Visitors to the Indigenous collection stores at the Museum are often fascinated to find a small yet significant collection of toys.
The Indigenous collection at the Australian Museum holds around 20,000 items, including more than 370 toys acquired between 1885 and 1990. The different types of toys, and materials used, are interesting because they demonstrate a shift from traditional items made from carved wood, shells and other organic materials to modern examples made from recycled bits and pieces including metal, plastic and even washcloths.
In 1905, the Museum acquired around 30 toys originally collected by Walter Edmund Roth, from Cape York and Channel Country in Queensland several years earlier. Roth was a physician and anthropologist with an interest in Aboriginal people. Appointed Protector of Aboriginals for the Northern District of Queensland in 1989, he travelled widely and recorded various aspects of Aboriginal culture.
There are several beautiful gourd spinning tops, some of which are decorated with red and white pigment. The gourds tops have a small hole pierced in the side so that they make a whistling sound when spun. Roth also collected baby rattles made of shells; dolls made from slightly bent sticks with twine skirts; and folded, Z-shaped pandanus leaves that imitate the flight of a boomerang when thrown.
As in all cultures, toys are designed to both amuse, educate and prepare the child for adulthood. Roth observed boys and girls playing at hunting and preparing food, the boys playing with toy boomerangs, spears, woomeras and shields while the girls played with dolls, baskets and digging sticks. He also observed them enacting family situations in Cape York:
Playing at ‘Houses’,‘Grown-up’, ‘Marriage’, etc, is in one form or another as common among black children as it is among white ones. On the Upper Normanby, the youngsters pretending to be married will build an impromptu hut, and sit contentedly within its shade; suddenly a boy rushes forward to steal a [girl], over whose possession he and the husband now make-believe to have a fight. On the Lower Tully, the boys and girls will make miniature huts ... and finally go away in couples into the scrub. It is a game often being played, but whenever the parents catch them at it they generally give them both a good smacking.’ Walter Roth 1902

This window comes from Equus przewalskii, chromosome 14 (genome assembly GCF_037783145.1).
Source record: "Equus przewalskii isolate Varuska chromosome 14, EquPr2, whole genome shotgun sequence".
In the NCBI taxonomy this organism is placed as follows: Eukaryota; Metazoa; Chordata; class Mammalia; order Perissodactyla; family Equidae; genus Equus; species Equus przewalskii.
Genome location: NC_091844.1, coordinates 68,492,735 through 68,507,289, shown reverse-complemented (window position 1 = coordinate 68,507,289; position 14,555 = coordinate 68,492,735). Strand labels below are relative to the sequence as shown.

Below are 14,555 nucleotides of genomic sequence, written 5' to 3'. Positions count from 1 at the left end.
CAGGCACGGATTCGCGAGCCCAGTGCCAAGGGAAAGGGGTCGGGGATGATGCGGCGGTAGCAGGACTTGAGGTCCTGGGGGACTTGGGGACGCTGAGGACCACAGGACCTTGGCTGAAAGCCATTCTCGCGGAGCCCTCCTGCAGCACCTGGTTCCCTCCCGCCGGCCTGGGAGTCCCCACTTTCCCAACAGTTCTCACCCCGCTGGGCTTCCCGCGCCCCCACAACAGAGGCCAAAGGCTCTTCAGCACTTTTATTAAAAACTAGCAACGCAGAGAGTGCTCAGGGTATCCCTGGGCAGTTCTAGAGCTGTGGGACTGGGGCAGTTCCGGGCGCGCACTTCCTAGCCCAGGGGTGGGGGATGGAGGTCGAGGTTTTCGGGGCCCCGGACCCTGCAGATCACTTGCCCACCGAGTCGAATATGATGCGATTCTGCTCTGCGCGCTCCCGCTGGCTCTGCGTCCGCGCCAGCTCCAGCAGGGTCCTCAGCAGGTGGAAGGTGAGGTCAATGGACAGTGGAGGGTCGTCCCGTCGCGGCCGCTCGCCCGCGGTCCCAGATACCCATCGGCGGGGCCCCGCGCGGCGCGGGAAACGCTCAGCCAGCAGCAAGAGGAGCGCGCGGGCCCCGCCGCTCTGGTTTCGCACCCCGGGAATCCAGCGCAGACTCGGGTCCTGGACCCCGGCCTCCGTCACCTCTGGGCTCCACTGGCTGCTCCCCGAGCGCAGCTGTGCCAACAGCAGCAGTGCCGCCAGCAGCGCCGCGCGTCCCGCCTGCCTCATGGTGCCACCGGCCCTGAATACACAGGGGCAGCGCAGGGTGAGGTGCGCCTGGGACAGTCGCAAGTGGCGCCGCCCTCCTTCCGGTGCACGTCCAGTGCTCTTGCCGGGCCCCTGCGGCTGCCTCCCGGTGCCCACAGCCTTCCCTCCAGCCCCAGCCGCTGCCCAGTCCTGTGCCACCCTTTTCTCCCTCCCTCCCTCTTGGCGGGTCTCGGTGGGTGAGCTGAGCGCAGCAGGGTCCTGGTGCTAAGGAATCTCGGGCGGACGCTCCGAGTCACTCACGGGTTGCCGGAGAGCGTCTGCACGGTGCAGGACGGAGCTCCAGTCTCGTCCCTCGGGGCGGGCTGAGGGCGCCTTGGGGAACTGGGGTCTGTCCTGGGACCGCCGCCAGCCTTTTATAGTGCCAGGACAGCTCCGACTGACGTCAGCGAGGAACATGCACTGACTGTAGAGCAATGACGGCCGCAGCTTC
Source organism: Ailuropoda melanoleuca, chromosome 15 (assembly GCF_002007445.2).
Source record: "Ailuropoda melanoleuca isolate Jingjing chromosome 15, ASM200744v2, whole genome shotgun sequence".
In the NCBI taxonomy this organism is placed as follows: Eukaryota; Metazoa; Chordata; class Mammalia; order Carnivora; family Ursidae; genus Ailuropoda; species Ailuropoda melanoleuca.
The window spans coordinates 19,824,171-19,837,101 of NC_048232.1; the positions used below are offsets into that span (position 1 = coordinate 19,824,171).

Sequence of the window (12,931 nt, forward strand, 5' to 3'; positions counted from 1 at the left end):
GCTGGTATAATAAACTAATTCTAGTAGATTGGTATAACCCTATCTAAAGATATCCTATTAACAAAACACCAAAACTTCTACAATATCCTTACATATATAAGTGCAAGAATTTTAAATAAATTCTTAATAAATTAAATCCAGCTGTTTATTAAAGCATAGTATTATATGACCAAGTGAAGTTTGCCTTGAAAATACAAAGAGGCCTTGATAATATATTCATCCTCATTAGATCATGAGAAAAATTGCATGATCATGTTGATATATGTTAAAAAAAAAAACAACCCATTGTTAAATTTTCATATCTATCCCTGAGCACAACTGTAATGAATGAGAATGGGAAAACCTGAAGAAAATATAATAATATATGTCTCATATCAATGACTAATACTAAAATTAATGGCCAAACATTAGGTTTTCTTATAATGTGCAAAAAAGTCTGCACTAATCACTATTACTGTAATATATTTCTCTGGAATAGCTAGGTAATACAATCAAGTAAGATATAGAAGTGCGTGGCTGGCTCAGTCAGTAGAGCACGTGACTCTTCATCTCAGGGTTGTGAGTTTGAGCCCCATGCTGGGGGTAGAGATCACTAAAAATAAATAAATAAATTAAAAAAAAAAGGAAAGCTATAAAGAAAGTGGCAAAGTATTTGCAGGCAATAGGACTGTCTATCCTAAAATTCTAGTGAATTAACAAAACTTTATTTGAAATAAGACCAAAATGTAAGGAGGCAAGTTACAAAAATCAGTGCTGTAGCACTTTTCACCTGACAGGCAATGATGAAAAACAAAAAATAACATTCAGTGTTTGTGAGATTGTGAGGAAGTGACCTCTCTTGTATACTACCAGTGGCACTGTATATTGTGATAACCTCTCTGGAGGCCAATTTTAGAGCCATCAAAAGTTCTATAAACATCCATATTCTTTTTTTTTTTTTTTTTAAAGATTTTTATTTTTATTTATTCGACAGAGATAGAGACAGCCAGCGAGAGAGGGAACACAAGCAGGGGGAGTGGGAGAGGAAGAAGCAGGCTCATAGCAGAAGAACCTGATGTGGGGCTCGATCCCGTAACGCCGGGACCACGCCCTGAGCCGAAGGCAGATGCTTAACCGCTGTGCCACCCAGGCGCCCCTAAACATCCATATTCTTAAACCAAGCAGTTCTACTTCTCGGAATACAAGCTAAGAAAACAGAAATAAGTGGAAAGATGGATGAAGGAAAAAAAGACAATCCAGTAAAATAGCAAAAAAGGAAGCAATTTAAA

Forty years or so after Roth’s visit to northern Queensland, a team of Australian and American scientists spent several months in the then little-known Arnhem region, Northern Territory (NT), studying Indigenous people, wildlife and the natural environment. The 1948 American Australian Scientific Expedition to Arnhem Land collected around 900 ethnographic objects, including more than 230 toys.
During the expedition, Museum anthropologist Frederick McCarthy collected 30 or so shell dolls at Hemple Bay, Groote Eylandt. While most are unornamented conical shells, several were wrapped in fabric. According to McCarthy, these were used by both boys and girls to represent the different members of their families and were moved about in various groupings. The larger shells represented the parents, while the smaller ones were the children. The shell dolls are similar to different-sized eucalyptus leaves in the collection from Yuendumu (NT), which children would arrange differently to represent various social groupings.
Also collected by McCarthy were 192 string figures from Yirrkala, which were largely used for amusement, but also ceremonial purposes. Different designs or patterns were created on the hands of the maker, usually a woman, with a looped piece of string. Each figure represented something different, including people and their activities, weapons, ornaments, animals and the natural environment, and were given different names.
There are some interesting modern toys in the collection which demonstrate the resourcefulness of children in remote regions of the country. These use various recycled materials and include several toy ‘motor cars’ and pull-along toys from Western Australia and the Northern Territory, made from metal tins filled with sand and held together with wire or fishing line and sometimes with a wooden handle.
There are others made from broken toys on string, lids from metal flour tins used for target practice in Kintore (NT) and a ball from Ngalijibama (NT) made from old ‘chux’ cloths tied into a cube shape with nylon rope and cassette tape. While there are differences in the toys and games used in different areas of the country by Indigenous children, they all served the same purpose: to amuse and to educate.
Kids of all heritages will always find enjoyment in toys, whether they are carefully and beautifully made, or quickly created from discarded materials. In this sense, our Indigenous toy collection is a wonderful snapshot of the changing nature of childhood from the late nineteenth to the twentieth century.
Rebecca Fisher, Collections Officer
First published in Explore 35(2), Spring 2013.
Ms Rebecca Fisher , Collections Officer - Culture: Australia